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## Multivariable calculus

### Course: Multivariable calculus>Unit 4

Lesson 2: Line integrals for scalar functions (articles)

# Arc length of function graphs, examples

Practice finding the arc length of various function graphs.

## Example 1: Practice with a semicircle

Consider a semicircle of radius 1, centered at the origin, as pictured on the right. From geometry, we know that the length of this curve is pi. Let's practice our newfound method of computing arc length to rediscover the length of a semicircle.
By definition, all points left parenthesis, x, comma, y, right parenthesis on the circle are a distance 1 from the origin, so we have
x, squared, plus, y, squared, equals, 1
Rearranging to write y as a function of x, we have
y, equals, square root of, 1, minus, x, squared, end square root
As you set up the arc length integral, it helps to imagine approximating this curve with a bunch of small lines.
Writing down the arc-length integral, ignoring the bounds for just a moment, we get:
\begin{aligned} \int \sqrt{(dx)^2 + (dy)^2} \end{aligned}
Just as before, we think of the integrand square root of, left parenthesis, d, x, right parenthesis, squared, plus, left parenthesis, d, y, right parenthesis, squared, end square root as representing the length of one of these little lines approximating the curve (via the Pythagorean theorem).
Now we start plugging in the definition of our particular curve into the integral.

### Step 1: Write $dy$d, y in terms of $dx$d, x

Use the fact that y, equals, square root of, 1, minus, x, squared, end square root to write d, y in terms of d, x.
d, y, equals
d, x

### Step 2: Replace $dy$d, y in the integral

Plug this expression for d, y into the integral to write the integrand completely in terms of x and d, x.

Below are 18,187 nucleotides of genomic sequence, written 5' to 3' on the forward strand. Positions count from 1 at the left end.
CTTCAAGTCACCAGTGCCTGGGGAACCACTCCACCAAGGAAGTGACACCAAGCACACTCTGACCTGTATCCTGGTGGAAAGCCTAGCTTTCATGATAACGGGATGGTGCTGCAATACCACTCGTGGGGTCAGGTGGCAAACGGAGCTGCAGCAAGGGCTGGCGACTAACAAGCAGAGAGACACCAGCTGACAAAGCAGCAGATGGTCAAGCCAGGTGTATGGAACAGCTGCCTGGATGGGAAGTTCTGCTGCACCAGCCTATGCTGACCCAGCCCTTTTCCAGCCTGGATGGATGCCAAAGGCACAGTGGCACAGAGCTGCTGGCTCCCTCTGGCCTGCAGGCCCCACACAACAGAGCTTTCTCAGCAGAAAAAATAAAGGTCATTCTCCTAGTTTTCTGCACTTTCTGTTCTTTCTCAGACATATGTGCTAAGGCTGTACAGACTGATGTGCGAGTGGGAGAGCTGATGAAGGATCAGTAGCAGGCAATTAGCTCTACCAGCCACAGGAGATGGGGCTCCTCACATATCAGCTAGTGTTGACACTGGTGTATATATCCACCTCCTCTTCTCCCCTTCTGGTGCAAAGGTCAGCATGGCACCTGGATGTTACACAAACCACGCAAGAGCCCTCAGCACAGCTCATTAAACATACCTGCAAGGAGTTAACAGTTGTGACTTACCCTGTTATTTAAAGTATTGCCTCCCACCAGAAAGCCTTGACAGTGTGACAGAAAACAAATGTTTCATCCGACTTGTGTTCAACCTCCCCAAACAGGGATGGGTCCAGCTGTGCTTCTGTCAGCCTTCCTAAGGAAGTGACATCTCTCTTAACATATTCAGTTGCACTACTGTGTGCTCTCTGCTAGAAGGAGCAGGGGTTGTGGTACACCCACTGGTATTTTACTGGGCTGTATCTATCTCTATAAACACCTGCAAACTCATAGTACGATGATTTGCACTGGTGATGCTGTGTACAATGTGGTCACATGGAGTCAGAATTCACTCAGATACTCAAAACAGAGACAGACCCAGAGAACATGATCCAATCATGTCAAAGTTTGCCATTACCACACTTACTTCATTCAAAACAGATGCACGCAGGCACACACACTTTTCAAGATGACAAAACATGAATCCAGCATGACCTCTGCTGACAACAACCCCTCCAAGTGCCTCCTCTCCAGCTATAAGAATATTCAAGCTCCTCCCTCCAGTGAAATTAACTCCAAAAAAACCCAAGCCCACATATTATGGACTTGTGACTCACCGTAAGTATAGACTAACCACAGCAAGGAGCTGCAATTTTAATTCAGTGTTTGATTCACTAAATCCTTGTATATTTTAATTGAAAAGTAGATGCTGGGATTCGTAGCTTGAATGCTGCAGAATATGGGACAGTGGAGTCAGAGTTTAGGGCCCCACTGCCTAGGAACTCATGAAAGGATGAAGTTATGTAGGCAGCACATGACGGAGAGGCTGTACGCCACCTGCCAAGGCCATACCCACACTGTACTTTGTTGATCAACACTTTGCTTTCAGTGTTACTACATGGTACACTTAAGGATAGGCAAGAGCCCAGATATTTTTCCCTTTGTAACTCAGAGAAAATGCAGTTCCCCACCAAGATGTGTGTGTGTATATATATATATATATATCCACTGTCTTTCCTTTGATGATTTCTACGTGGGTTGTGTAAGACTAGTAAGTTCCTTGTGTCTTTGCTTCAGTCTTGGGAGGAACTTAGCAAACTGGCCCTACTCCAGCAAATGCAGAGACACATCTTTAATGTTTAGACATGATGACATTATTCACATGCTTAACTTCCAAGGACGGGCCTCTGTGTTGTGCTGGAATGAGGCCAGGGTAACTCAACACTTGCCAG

integral
d, x

### Step 3: Place bounds on the integral and solve

Since the curve is defined between when x, equals, minus, 1 and x, equals, 1, set these values as the bounds of your integral and solve it.
(Sorry, no entry box with a happy green checkmark. We know from geometry that the arc length is pi, but the interesting part is to work through it to see how pi pops out when using an arc length integral.)

## Practice setting up arc length integrals

The actual integral you get for arc length is often difficult to compute. However, the important skill to practice is setting up that integral. So let's practice that a few times without worrying about computing the final integral (you can use a calculator or wolfram alpha once you get a concrete integral).

## Example 2: Sine curve

What integral represents the arc length of the graph of y, equals, sine, left parenthesis, x, right parenthesis between x, equals, 0 and x, equals, 2, pi?
\begin{aligned} \int_a^b \end{aligned}
d, x
a, equals
b, equals

## Example 3: Up, not right

Consider the curve representing
y, equals, plus minus, square root of, x, end square root
For all values where x, is less than or equal to, 4. Find an integral expressing this curve's arc length. But this time, write everything in the integral in terms of y, not x.
\begin{aligned} \int_a^b \end{aligned}
d, y
a, equals
b, equals

## Example​ 4: Full generality

Suppose you have any arbitrary function f, left parenthesis, x, right parenthesis, with derivative f, prime, left parenthesis, x, right parenthesis. Which of the following represents the arc length of the graph
y, equals, f, left parenthesis, x, right parenthesis
between the points x, equals, a and x, equals, b?
\begin{aligned} \int \sqrt{(dx)^2 + (dy)^2} \end{aligned}